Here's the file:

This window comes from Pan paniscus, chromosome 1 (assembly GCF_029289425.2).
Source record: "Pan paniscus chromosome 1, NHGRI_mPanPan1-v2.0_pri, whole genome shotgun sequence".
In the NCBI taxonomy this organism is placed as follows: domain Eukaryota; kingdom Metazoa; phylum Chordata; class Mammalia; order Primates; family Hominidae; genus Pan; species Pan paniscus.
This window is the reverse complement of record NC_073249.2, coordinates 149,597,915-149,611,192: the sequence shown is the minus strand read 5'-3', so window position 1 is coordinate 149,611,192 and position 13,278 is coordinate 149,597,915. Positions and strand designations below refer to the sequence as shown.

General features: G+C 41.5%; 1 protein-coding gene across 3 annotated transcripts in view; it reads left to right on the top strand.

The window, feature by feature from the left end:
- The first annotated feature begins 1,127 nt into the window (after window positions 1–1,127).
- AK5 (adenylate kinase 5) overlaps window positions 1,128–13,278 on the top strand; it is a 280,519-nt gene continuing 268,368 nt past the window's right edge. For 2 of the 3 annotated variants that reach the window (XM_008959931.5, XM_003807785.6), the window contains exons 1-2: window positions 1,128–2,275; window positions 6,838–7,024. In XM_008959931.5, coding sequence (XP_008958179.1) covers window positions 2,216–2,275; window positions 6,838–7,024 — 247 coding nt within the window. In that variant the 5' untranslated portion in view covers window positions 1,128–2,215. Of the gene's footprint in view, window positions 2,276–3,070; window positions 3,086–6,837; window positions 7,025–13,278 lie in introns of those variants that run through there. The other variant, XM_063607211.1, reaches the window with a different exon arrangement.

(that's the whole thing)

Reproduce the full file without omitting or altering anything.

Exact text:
This window comes from Pan paniscus, chromosome 1 (assembly GCF_029289425.2).
Source record: "Pan paniscus chromosome 1, NHGRI_mPanPan1-v2.0_pri, whole genome shotgun sequence".
In the NCBI taxonomy this organism is placed as follows: domain Eukaryota; kingdom Metazoa; phylum Chordata; class Mammalia; order Primates; family Hominidae; genus Pan; species Pan paniscus.
This window is the reverse complement of record NC_073249.2, coordinates 149,597,915-149,611,192: the sequence shown is the minus strand read 5'-3', so window position 1 is coordinate 149,611,192 and position 13,278 is coordinate 149,597,915. Positions and strand designations below refer to the sequence as shown.

General features: G+C 41.5%; 1 protein-coding gene across 3 annotated transcripts in view; it reads left to right on the top strand.

The window, feature by feature from the left end:
- The first annotated feature begins 1,127 nt into the window (after window positions 1–1,127).
- AK5 (adenylate kinase 5) overlaps window positions 1,128–13,278 on the top strand; it is a 280,519-nt gene continuing 268,368 nt past the window's right edge. For 2 of the 3 annotated variants that reach the window (XM_008959931.5, XM_003807785.6), the window contains exons 1-2: window positions 1,128–2,275; window positions 6,838–7,024. In XM_008959931.5, coding sequence (XP_008958179.1) covers window positions 2,216–2,275; window positions 6,838–7,024 — 247 coding nt within the window. In that variant the 5' untranslated portion in view covers window positions 1,128–2,215. Of the gene's footprint in view, window positions 2,276–3,070; window positions 3,086–6,837; window positions 7,025–13,278 lie in introns of those variants that run through there. The other variant, XM_063607211.1, reaches the window with a different exon arrangement.